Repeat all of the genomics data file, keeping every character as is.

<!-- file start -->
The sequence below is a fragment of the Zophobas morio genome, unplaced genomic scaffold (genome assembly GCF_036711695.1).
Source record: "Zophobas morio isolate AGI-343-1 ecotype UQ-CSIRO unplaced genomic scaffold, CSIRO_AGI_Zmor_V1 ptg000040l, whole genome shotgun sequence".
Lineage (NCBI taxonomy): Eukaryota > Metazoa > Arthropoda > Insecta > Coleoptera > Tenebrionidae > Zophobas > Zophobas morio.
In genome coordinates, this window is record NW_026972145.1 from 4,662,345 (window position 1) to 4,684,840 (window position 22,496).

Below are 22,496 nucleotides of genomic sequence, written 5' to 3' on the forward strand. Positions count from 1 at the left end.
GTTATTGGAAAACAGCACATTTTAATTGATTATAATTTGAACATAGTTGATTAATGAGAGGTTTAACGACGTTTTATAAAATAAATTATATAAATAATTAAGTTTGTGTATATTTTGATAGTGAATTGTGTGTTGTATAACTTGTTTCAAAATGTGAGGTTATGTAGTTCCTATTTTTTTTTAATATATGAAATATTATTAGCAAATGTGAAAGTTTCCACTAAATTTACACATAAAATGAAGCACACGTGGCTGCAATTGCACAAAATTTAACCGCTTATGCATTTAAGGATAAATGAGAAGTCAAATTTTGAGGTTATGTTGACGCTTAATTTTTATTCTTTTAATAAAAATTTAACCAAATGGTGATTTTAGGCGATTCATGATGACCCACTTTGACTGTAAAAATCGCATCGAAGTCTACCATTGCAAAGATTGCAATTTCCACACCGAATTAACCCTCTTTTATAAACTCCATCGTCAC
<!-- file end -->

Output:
The sequence below is a fragment of the Zophobas morio genome, unplaced genomic scaffold (genome assembly GCF_036711695.1).
Source record: "Zophobas morio isolate AGI-343-1 ecotype UQ-CSIRO unplaced genomic scaffold, CSIRO_AGI_Zmor_V1 ptg000040l, whole genome shotgun sequence".
Lineage (NCBI taxonomy): Eukaryota > Metazoa > Arthropoda > Insecta > Coleoptera > Tenebrionidae > Zophobas > Zophobas morio.
In genome coordinates, this window is record NW_026972145.1 from 4,662,345 (window position 1) to 4,684,840 (window position 22,496).

Below are 22,496 nucleotides of genomic sequence, written 5' to 3' on the forward strand. Positions count from 1 at the left end.
GTTATTGGAAAACAGCACATTTTAATTGATTATAATTTGAACATAGTTGATTAATGAGAGGTTTAACGACGTTTTATAAAATAAATTATATAAATAATTAAGTTTGTGTATATTTTGATAGTGAATTGTGTGTTGTATAACTTGTTTCAAAATGTGAGGTTATGTAGTTCCTATTTTTTTTTAATATATGAAATATTATTAGCAAATGTGAAAGTTTCCACTAAATTTACACATAAAATGAAGCACACGTGGCTGCAATTGCACAAAATTTAACCGCTTATGCATTTAAGGATAAATGAGAAGTCAAATTTTGAGGTTATGTTGACGCTTAATTTTTATTCTTTTAATAAAAATTTAACCAAATGGTGATTTTAGGCGATTCATGATGACCCACTTTGACTGTAAAAATCGCATCGAAGTCTACCATTGCAAAGATTGCAATTTCCACACCGAATTAACCCTCTTTTATAAACTCCATCGTCAC